Before unpacking the specific artworks at hand, I would like to establish the parameters, contributions and limitations of this project. As a non-Indigenous woman living on unceded Haudenosaunee and Anishinabe territories, I recognize that I must grapple with various gaps and flaws in my understanding of the issues at stake. Subsequently, I approach the following project with unyielding respect for indigenous ways of knowing and being, and will continuously rely on the voices of First Nations scholars and artists to enable a balanced and collaborative approach to the task at hand. I would also like to address the use of the concept of “nation-to-nation” that will appear throughout this paper. Guided by the principals of the Kaswentha (two row wampum), nation-to-nation relationships should be understood as the embodiment of interdependence: two parties in agreement may share the same space while retaining their status as “distinct political entities”. While I find the term useful as a theoretical framework, particularly in laying the foundations for what I will establish as issues of transnational and transcultural relationships of exchange, for many Indigenous scholars and activists the term has come to be associated with problematic trends in Canadian policy making. In particular, the so far undelivered promises of Justin Trudeau’s liberal government have led some activists to repeatedly ask, “Where is our nation-to-nation relationship, Mr. Trudeau?” So far, the lack of realized equitable relationships espoused throughout the campaigns for the 2015 election, and continuously posited on online state platforms today, has somewhat complicated the original ambitions that the term signified. Instead, it has been appropriated and emptied of its meaning by colonial state agents through false conjecture and a distinct lack of delivery on issues such as access to clean water, housing, the suicide crises, climate change and resource extraction. Nonetheless, scholars still find merit in the term’s theoretical application when it is dissociated from the Canadian Liberal Party’s appropriation of the term (if this is possible). Ultimately, while using carefully and critically selected language, such as de-colonial (and rejecting the terminology of “post-colonial”, which positions colonization as an event we can and have moved on from), this project aims to call attention to the ongoing nature of the North American colonial project. At stake in considering concepts of land and sovereignty within artistic production are potentially new reflections on how indigenous artists can bridge indigenous/settler social, ecological and geographical knowledge systems through the communicative framework of the visual arts. In effect, indigenous artists ultimately demonstrate the power to deconstruct enduring notions of the “Canadian” state and the people subsumed within it.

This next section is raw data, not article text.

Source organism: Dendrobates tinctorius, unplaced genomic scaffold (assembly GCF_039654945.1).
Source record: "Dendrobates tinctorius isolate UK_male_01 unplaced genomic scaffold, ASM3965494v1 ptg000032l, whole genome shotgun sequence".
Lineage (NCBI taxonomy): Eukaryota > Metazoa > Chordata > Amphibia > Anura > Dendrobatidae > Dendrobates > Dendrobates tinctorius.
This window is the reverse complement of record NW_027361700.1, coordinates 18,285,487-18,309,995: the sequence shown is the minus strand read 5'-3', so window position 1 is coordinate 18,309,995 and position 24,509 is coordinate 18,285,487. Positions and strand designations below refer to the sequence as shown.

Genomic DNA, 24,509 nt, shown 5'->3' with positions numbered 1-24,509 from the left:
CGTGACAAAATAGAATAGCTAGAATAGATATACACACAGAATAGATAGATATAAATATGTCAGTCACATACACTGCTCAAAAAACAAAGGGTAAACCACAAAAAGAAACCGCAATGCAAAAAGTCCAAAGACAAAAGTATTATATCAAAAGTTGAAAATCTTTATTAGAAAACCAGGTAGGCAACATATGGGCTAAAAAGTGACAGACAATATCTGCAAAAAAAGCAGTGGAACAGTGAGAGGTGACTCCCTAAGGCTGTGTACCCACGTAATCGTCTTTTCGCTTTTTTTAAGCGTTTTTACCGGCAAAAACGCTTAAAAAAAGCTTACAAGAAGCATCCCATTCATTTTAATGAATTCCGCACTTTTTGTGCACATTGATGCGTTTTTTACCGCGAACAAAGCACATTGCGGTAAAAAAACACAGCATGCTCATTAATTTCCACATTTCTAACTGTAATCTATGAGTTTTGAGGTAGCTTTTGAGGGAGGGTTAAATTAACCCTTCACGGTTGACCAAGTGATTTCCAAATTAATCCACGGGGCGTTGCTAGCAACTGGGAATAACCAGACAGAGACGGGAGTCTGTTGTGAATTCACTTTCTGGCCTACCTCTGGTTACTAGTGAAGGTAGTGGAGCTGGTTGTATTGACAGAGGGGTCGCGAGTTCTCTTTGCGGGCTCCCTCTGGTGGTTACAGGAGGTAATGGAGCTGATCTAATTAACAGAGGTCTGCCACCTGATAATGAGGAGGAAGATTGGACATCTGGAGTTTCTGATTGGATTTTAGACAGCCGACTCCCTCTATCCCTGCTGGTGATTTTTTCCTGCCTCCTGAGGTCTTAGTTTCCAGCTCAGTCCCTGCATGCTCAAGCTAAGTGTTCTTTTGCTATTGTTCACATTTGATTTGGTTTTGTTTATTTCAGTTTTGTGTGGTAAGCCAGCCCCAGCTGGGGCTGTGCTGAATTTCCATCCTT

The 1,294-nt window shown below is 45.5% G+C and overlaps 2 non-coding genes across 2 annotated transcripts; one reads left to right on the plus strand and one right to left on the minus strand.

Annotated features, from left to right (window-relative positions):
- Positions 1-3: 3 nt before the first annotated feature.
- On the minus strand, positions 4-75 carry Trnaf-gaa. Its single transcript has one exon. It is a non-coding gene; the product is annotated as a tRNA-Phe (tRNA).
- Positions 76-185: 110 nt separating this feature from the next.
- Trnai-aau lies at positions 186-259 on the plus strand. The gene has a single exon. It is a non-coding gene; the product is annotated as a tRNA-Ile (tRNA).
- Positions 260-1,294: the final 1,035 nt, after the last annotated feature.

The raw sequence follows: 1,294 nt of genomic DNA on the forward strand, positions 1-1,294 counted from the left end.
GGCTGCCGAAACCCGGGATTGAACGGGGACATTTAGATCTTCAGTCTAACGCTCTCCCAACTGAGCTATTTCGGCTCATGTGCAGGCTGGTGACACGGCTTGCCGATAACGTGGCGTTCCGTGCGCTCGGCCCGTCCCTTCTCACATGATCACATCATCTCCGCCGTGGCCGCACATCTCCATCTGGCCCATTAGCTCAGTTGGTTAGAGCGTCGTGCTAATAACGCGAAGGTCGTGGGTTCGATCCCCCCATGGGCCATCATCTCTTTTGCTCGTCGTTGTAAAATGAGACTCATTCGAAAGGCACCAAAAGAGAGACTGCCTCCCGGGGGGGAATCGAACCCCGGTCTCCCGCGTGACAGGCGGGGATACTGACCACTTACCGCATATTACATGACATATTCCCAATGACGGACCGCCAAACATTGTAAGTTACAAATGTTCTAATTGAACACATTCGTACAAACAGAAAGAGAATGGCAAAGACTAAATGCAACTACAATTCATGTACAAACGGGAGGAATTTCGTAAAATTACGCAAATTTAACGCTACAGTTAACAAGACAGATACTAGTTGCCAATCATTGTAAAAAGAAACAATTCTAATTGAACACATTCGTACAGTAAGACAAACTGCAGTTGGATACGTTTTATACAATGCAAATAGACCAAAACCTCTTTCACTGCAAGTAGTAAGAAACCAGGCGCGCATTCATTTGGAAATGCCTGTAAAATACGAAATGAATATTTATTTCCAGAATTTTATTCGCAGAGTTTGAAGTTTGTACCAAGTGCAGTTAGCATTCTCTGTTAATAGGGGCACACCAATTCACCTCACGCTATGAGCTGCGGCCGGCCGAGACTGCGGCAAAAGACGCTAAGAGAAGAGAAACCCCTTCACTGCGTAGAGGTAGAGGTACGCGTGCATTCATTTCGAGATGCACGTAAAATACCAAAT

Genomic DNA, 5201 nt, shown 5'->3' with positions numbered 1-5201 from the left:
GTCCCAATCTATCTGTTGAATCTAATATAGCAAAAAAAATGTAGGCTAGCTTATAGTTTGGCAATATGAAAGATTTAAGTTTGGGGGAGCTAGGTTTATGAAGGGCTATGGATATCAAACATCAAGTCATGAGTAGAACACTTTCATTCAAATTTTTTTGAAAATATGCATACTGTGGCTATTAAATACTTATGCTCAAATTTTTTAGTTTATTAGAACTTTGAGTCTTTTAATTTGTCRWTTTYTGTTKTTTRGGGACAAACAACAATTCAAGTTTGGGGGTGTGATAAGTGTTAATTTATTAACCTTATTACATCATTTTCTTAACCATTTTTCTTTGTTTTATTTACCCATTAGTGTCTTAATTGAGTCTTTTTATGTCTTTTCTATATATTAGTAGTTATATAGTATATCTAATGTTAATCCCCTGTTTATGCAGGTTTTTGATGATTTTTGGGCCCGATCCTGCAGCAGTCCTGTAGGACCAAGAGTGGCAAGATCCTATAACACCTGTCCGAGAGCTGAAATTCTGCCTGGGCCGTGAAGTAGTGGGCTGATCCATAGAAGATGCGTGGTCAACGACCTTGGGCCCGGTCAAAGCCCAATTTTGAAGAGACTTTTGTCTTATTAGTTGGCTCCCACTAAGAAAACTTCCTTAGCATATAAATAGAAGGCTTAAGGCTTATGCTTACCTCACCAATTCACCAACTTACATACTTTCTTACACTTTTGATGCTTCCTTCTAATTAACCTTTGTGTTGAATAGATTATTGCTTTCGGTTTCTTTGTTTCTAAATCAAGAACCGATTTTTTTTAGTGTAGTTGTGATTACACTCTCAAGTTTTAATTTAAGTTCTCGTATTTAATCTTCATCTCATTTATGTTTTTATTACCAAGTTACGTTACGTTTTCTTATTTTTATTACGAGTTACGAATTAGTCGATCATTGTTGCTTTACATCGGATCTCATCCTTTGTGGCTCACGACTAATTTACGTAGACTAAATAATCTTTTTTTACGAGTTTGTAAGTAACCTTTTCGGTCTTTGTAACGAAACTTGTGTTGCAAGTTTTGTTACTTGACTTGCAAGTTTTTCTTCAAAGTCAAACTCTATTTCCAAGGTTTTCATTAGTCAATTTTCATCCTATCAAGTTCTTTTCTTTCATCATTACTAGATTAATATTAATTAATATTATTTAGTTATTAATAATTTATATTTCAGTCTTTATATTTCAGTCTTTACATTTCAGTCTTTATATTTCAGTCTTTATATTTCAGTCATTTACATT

Turning to the primary artworks with which this project is concerned, it is essential to note how land figures into methods of “survivance” for the specific artists under consideration. In a keynote speech entitled “The Revolution has Begun”, given at the Maamwizing Conference in 2016, Christi Belcourt argues, “Land is the most important thing that is overlooked when we talk about things like reconciliation or nation-to-nation… Land is the foundation of everything for us now and into the future”. Belcourt’s publicized belief that land is fundamental to “survivance” is echoed in the work she produces as an artist. In particular, her Land and Water series of 2014 speaks to her understanding of territory, and how it has been manipulated to serve colonial exploitation. Similarly, Belcourt later stated in the same speech of 2016,